Preview Mode Links will not work in preview mode

Public Health Culture

Join Leonore Okwara, MPH as she discusses public health research, initiatives, and how to engage the community in it all.

Oct 6, 2020

Melicent Miller, DrPH (c), MSPH, BS, is a Health Improvement Supervisor at the Virginia Department of Health and has over a decade of experience working in the field of public health. She is passionate about improving the health and wellbeing of communities by engaging in multi-sectoral partnerships aimed at collectively impacting social determinants/influencers of health and reducing health inequities and health disparities. She has spent the majority of her career working in chronic disease prevention and management and helping people be well. 

 In This Episode We Cover:

  • Her background and her career journey
  • Why she choose to earn her DrPH versus a PhD
  • How she navigates community relationships
  • Why always being willing to learn more and dig deep is the key to success
  • How health equity is interconnected with so many other disciplines
  • The different public health programs she manages
  • The positions and roles of the staff who work under her
  • The tools and strategies she uses to stay organized and on top of everything
  • The importance of Community Health Workers
  • What steps someone can take to work in this field  

Stand-Out Quotes:

  • “It (public health work) fuels my passion to be creative and innovative and think of ways we can reach those who are most underserved, most vulnerable, hidden populations, and even those who have been exploited. It’s my life’s work and I enjoy it everyday.”
  • “We (civil servants) know the importance of engaging the community.  The community is filled with so many resources, not just financial but also lived experiences.”
  • “It’s a matter of understanding who you are serving, why you are serving, and how you can serve those individuals even if it’s not through direct service.”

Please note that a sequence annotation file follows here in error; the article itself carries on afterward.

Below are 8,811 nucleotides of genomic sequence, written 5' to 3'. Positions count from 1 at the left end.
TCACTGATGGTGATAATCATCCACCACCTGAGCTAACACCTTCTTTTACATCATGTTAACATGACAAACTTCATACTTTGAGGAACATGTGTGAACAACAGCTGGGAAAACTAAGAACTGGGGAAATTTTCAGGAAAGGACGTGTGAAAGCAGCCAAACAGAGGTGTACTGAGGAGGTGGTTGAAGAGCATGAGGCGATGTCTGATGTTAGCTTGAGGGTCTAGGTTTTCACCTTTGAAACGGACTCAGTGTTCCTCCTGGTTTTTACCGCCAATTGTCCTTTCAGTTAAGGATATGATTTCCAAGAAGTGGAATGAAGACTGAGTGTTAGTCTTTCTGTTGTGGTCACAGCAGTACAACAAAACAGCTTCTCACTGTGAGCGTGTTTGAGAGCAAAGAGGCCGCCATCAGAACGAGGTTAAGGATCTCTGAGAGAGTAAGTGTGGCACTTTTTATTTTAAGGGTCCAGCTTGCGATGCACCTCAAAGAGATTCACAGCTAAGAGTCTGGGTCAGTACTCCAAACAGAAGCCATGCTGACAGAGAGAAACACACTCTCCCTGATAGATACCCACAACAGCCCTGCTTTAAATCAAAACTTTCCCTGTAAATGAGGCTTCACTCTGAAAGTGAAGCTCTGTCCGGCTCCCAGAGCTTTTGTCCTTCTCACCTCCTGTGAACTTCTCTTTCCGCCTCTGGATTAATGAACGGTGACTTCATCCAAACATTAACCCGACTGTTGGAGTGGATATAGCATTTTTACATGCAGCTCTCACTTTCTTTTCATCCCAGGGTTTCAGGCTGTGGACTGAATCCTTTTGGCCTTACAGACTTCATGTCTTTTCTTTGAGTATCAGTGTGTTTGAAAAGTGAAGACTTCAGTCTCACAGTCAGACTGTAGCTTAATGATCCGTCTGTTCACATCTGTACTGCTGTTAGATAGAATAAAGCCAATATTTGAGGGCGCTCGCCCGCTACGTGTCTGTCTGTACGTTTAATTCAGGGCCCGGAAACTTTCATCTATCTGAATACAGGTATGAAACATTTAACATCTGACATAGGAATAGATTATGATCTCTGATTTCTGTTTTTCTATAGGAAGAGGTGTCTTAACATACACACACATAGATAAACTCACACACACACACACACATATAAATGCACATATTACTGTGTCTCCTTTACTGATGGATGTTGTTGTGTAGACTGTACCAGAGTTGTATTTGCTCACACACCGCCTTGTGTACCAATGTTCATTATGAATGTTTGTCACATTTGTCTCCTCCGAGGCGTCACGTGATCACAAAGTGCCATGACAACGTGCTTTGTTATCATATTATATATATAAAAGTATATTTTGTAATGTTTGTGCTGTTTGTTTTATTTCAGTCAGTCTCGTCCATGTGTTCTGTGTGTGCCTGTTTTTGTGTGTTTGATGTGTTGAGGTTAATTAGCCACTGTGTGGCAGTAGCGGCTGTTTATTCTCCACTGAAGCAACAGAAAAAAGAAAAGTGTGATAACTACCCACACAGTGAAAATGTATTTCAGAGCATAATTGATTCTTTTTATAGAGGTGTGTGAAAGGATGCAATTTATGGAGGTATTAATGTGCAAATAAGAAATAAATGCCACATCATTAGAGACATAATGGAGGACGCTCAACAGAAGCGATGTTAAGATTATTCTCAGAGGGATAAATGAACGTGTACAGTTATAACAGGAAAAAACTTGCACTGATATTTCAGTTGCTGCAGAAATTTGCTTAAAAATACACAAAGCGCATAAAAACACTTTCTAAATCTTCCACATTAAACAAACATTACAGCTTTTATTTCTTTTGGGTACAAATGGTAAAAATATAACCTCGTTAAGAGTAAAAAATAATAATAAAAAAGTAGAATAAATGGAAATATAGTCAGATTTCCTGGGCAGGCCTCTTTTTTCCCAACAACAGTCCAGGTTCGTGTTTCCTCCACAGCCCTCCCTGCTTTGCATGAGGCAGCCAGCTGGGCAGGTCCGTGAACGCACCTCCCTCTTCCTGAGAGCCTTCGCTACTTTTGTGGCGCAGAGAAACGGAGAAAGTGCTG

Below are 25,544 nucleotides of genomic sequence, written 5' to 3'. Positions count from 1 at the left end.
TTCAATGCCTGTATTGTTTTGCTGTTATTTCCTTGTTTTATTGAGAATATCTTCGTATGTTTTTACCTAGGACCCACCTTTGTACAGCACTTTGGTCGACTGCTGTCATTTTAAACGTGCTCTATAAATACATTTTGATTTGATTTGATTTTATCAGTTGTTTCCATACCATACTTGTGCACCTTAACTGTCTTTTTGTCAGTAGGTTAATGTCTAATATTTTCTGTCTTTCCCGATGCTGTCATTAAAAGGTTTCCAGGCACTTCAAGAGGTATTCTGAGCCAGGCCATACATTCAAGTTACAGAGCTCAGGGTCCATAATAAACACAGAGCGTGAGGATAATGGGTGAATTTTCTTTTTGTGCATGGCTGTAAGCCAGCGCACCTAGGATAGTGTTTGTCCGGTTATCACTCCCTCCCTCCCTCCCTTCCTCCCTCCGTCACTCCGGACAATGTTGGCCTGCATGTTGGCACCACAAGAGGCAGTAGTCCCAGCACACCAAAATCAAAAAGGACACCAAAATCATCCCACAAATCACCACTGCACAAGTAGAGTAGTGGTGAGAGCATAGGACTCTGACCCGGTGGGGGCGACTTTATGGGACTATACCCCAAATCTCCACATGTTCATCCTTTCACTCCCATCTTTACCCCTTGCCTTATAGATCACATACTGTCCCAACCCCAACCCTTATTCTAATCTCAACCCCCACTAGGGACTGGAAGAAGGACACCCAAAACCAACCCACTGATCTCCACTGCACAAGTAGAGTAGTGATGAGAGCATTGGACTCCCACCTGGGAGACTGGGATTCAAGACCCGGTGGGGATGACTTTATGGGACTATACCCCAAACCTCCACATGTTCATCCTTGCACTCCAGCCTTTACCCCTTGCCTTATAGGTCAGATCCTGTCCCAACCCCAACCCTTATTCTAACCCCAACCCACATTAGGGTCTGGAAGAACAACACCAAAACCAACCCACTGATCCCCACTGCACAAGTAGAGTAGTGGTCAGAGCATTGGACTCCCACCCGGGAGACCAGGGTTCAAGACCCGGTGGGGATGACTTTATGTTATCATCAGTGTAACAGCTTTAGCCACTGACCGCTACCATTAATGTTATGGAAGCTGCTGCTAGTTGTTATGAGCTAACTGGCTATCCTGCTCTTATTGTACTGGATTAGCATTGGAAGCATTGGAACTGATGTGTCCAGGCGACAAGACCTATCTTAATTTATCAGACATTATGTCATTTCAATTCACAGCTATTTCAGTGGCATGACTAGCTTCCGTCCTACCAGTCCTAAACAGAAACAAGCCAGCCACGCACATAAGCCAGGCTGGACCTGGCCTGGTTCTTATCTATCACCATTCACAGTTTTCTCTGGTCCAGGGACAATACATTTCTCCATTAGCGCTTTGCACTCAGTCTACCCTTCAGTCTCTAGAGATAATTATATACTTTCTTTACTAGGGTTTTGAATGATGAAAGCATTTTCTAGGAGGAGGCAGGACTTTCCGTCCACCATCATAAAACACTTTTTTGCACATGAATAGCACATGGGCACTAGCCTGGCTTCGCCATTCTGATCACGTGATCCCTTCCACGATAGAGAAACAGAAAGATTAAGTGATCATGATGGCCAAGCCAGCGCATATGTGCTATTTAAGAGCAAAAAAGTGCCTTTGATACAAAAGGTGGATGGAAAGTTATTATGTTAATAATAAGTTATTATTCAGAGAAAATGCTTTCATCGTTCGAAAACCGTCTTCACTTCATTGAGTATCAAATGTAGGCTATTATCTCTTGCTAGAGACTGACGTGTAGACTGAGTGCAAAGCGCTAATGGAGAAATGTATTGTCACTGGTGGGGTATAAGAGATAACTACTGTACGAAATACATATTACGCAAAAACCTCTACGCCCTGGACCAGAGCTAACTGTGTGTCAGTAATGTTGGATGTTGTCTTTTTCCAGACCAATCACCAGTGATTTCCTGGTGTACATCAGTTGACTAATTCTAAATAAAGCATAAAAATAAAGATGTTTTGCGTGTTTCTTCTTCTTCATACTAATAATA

• “Keeping a pulse on what’s going on in our communities, not just the data but the  anecdotal evidence that we have on how things are impacting them is critically important.”
  • “Understanding the gaps or missing links in service is and the provision of care is also critically important.”
  • “It’s always a willingness to learn more and dig deep into your partnerships.” 
  • “We are all here to serve our community and we do it better when we collaborate.”
  • “Addressing individual and population health doesn’t reside just in the walls of a clinic.”

Action Steps:

  • Use technology and creativity to serve your communities.
  • For someone who is new to the field don’t get hung up on titles.  Don’t be afraid to jump right in and ask the tough questions.  Remember, new practitioners bring new perspectives and fresh ideas.
  • To manage everything: 
    • Make lists of all of your tasks.  
    • Keep a calendar with due dates.  
    • Keep a pulse on the community and check in on staff periodically. 
    • Take notes.  Use technology to keep track of her notes.  
  • Find ways to educate yourself, both formal and lived experience is important. 
  • Networking is essential.  If you hear about someone or read about someone doing the work you want to do, reach out to them.  There are people who will take you under their wing.  

Reach Out:

  • LinkedIn:
  • Twitter: @MelicentM
  • Follow her on these two social media channels as she will soon be starting a new podcast called "Health EverywHERe" and you won’t want to miss anything!

Interested in being a guest on the podcast? Reach out to Leonore Okwara, MPH at